Paying tribute to fallen State Trooper Michael Stewart
Three extended families on Tuesday said farewell to Pennsylvania State Trooper Michael P. Stewart III.
Those included relatives and friends, hundreds of police officers from across the country, and people lined up from Latrobe's Holy Family Church to Unity Cemetery to pay tribute — including many who could cite connections to the Unity native who proudly served the community where he grew up.
Stewart, 26, died early Friday after his police sport-utility vehicle was involved in a wreck with a garbage truck in Ligonier Township.
On Tuesday, state police spokesman Trooper Steve Limani estimated about 1,200 officers from 20 states, including Maine, Texas and California, attended Stewart's funeral services.
"We're all state troopers, no matter what uniform we wear," said Texas State Trooper Joshua Sneed, who gave the Stewart family a flag that had flown over his state's capitol. "When one of us falls, we all fall."
Limani said the church was packed to its capacity of 1,100 with family, friends and police, while speakers carried the funeral service to overflow crowds outside.
Trooper Travis November, who suffered a hairline pelvis fracture in the crash that killed his partner attended on crutches.
The Rev. Robert Byrnes, chaplain for the state police Greensburg barracks, asked those in attendance to turn to their faith while mourning Stewart but also to remember November.
"He has a long road to recovery physically, mentally and emotionally," Byrnes said.
Stewart grew up in Unity, was assigned to the Chambersburg barracks after joining the state police in 2014 and transferred to the Patrol Unit in Troop A in Greensburg in August 2015.
Childhood friend Spencer White said he was happy when Stewart was assigned to Greensburg because it meant they could spend more time together.
It was reassuring to see the community support for Stewart and his friends and family in the past few days.
"It just says a lot about our town," White said.
People who knew Stewart or his family stood along the procession route with others just there to support a fallen officer whom everyone described as warm and kind.
Stephen Malinak of the Youngstown Volunteer Fire Department was one of many firefighters, local police and public works crews closing off side streets along the route. He said he had known Stewart since preschool. While many friends and family said Stewart wanted to be a police officer for a long time, Malinak hadn't believed it.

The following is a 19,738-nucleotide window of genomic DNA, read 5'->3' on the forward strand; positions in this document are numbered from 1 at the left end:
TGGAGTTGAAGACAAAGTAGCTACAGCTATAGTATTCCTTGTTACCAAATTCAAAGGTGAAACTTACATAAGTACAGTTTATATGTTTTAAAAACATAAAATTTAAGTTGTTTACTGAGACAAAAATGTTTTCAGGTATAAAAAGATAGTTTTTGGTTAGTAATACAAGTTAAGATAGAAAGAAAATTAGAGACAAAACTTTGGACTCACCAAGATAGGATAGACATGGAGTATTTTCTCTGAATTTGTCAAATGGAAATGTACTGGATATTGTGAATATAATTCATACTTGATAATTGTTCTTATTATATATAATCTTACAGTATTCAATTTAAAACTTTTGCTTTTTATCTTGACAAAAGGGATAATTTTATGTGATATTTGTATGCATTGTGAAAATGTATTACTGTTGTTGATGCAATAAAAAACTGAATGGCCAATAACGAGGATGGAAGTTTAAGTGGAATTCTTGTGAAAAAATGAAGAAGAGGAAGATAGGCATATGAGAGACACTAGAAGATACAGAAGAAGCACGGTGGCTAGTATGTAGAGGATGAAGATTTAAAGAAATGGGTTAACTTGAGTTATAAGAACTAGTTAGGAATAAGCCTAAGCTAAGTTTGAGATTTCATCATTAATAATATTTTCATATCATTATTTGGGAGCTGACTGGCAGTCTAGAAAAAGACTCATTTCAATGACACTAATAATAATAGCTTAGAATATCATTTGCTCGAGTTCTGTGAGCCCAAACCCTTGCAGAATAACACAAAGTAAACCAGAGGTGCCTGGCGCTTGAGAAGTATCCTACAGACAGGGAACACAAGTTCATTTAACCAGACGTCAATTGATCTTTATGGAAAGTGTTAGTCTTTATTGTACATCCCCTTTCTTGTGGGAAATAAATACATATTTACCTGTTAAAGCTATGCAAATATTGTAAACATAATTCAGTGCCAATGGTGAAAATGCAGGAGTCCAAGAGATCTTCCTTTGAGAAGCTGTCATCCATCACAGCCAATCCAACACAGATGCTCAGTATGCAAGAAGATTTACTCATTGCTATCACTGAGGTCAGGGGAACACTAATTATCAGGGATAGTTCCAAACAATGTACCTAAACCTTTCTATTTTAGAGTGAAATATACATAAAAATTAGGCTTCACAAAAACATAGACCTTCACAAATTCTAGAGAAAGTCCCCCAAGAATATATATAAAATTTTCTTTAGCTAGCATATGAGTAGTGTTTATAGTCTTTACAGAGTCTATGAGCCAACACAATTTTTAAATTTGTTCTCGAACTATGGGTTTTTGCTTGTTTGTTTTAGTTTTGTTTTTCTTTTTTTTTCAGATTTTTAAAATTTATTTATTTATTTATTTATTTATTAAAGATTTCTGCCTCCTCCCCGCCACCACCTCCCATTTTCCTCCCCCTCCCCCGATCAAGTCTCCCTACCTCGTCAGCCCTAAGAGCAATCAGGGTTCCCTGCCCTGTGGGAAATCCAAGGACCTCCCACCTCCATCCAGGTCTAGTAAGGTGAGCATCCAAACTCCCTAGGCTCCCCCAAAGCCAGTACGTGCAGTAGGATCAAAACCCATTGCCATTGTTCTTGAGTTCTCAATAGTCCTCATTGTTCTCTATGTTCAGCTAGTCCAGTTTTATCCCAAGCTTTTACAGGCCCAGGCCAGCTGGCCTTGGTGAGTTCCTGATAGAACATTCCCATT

"He was too nice. He didn't seem like the type," he said. "I'm taking time off work to assist as a thank-you for him."
Joan Tua, 74, of Latrobe came out because she sang with Stewart's grandfather in the Greater Latrobe Community Chorus. Having been through her daughter-in-law's death in a car crash, she wanted to turn out for Stewart's family.
"We're all very supportive of each other on the Latrobe Community Chorus," she said.
Tanya Rhea, 33, of Loyalhanna sat along the procession route with her daughter, Addison Hood, 6, and niece, Savannah Cherven, 9, and a homemade sign the girls made that read: "Thank Trooper Stewart, RIP."
Rhea had known Stewart since May, when she was in a car crash he had responded to. He kept in touch with her to keep her up-to-date on the investigation, Rhea said.
"He was very sweet to me; he was very kind," Rhea said.
John Walkinshaw, among the dozens who waited for the procession at the edge of the St. Vincent College campus, said he had worked at Latrobe Steel for 21 years with Stewart's father. He described the elder Stewart as a joker and was saddened to think of what his old friend was going through.
"They were just the best family," he said.
The church bells in Latrobe rang for about 15 minutes as Stewart's casket was loaded and hundreds of police vehicles departed for the cemetery, led by dozens of police motorcycles. It took another 15 minutes for the procession to pass under extended ladder trucks from the Unity and Latrobe fire departments and go up the road to pass through the cemetery gates.
Limani issued a statement thanking the community, local emergency responders and law enforcement across the country for their support.
"The outpouring of support for the loss of Trooper Stewart was tremendous," he wrote. "The family ... would like privacy as they try to digest the tragedy that took Michael."
"This is what should be going on," said Christie Baughman, 53, of Hempfield, who said her husband had worked with Stewart's grandfather. "A lot of good-hearted Americans coming together to support one another."
Matthew Santoni and Renatta Signorini are Tribune-Review staff writers. Reach them at firstname.lastname@example.org or email@example.com.